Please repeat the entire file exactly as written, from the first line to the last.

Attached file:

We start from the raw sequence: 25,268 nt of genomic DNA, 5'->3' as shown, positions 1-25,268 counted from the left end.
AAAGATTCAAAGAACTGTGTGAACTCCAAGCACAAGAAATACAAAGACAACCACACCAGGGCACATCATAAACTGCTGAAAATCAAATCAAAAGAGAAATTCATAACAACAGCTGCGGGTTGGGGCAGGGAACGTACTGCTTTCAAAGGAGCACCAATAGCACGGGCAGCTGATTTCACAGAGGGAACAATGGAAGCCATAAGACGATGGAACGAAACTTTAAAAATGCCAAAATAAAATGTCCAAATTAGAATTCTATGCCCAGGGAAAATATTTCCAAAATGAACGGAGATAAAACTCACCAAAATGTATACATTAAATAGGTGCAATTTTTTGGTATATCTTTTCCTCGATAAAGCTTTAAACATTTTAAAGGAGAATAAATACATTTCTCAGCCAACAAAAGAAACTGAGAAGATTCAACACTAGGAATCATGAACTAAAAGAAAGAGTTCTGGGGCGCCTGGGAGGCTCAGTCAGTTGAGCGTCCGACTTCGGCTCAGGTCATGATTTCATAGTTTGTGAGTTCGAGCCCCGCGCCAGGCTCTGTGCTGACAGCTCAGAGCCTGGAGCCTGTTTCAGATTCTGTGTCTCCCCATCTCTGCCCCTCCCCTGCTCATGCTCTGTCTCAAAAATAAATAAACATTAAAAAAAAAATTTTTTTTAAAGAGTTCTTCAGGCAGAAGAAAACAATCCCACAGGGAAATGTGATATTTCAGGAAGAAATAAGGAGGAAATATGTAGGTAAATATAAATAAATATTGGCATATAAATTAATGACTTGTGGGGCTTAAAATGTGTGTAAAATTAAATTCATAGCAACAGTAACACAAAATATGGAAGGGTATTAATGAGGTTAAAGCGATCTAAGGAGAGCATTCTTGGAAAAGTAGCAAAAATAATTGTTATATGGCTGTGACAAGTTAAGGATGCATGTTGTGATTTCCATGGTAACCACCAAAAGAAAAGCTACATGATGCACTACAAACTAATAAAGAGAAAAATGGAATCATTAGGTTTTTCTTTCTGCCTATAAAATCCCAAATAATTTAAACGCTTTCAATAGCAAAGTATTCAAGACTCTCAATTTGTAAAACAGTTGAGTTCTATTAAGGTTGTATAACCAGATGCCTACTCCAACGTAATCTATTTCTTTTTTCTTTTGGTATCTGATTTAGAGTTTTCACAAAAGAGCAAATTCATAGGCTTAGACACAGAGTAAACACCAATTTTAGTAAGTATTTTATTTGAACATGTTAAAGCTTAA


We start from the raw sequence: 25,268 nt of genomic DNA, 5'->3' as shown, positions 1-25,268 counted from the left end.
AAAGATTCAAAGAACTGTGTGAACTCCAAGCACAAGAAATACAAAGACAACCACACCAGGGCACATCATAAACTGCTGAAAATCAAATCAAAAGAGAAATTCATAACAACAGCTGCGGGTTGGGGCAGGGAACGTACTGCTTTCAAAGGAGCACCAATAGCACGGGCAGCTGATTTCACAGAGGGAACAATGGAAGCCATAAGACGATGGAACGAAACTTTAAAAATGCCAAAATAAAATGTCCAAATTAGAATTCTATGCCCAGGGAAAATATTTCCAAAATGAACGGAGATAAAACTCACCAAAATGTATACATTAAATAGGTGCAATTTTTTGGTATATCTTTTCCTCGATAAAGCTTTAAACATTTTAAAGGAGAATAAATACATTTCTCAGCCAACAAAAGAAACTGAGAAGATTCAACACTAGGAATCATGAACTAAAAGAAAGAGTTCTGGGGCGCCTGGGAGGCTCAGTCAGTTGAGCGTCCGACTTCGGCTCAGGTCATGATTTCATAGTTTGTGAGTTCGAGCCCCGCGCCAGGCTCTGTGCTGACAGCTCAGAGCCTGGAGCCTGTTTCAGATTCTGTGTCTCCCCATCTCTGCCCCTCCCCTGCTCATGCTCTGTCTCAAAAATAAATAAACATTAAAAAAAAAATTTTTTTTAAAGAGTTCTTCAGGCAGAAGAAAACAATCCCACAGGGAAATGTGATATTTCAGGAAGAAATAAGGAGGAAATATGTAGGTAAATATAAATAAATATTGGCATATAAATTAATGACTTGTGGGGCTTAAAATGTGTGTAAAATTAAATTCATAGCAACAGTAACACAAAATATGGAAGGGTATTAATGAGGTTAAAGCGATCTAAGGAGAGCATTCTTGGAAAAGTAGCAAAAATAATTGTTATATGGCTGTGACAAGTTAAGGATGCATGTTGTGATTTCCATGGTAACCACCAAAAGAAAAGCTACATGATGCACTACAAACTAATAAAGAGAAAAATGGAATCATTAGGTTTTTCTTTCTGCCTATAAAATCCCAAATAATTTAAACGCTTTCAATAGCAAAGTATTCAAGACTCTCAATTTGTAAAACAGTTGAGTTCTATTAAGGTTGTATAACCAGATGCCTACTCCAACGTAATCTATTTCTTTTTTCTTTTGGTATCTGATTTAGAGTTTTCACAAAAGAGCAAATTCATAGGCTTAGACACAGAGTAAACACCAATTTTAGTAAGTATTTTATTTGAACATGTTAAAGCTTAA